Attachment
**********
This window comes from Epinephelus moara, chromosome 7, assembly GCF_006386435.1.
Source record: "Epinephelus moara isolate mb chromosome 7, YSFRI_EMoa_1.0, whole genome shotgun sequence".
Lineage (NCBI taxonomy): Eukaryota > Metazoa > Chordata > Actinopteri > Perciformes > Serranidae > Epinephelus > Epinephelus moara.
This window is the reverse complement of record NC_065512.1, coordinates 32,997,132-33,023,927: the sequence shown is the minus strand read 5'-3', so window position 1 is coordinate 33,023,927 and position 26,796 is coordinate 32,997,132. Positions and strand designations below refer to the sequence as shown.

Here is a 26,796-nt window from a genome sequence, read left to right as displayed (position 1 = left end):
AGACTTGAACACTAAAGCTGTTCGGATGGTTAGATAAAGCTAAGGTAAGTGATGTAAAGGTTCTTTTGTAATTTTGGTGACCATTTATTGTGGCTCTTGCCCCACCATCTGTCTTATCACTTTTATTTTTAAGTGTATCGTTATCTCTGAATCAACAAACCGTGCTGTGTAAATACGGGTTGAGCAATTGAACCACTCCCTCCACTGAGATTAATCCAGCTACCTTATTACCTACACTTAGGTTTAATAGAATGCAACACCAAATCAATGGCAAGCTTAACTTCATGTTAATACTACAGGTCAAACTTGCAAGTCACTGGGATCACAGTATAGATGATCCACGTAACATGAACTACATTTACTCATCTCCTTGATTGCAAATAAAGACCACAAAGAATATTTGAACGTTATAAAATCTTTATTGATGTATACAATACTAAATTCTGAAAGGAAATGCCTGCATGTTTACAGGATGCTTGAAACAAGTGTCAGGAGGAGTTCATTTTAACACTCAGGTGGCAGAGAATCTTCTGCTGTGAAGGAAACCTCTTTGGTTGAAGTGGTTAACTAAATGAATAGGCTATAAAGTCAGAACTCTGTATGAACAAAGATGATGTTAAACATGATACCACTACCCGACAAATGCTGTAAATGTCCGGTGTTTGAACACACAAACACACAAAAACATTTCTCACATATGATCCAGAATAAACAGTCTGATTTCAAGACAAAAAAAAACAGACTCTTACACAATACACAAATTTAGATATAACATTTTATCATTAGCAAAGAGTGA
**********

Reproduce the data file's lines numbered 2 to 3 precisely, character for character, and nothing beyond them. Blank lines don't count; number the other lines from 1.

Source record: "Epinephelus moara isolate mb chromosome 7, YSFRI_EMoa_1.0, whole genome shotgun sequence".
Lineage (NCBI taxonomy): Eukaryota > Metazoa > Chordata > Actinopteri > Perciformes > Serranidae > Epinephelus > Epinephelus moara.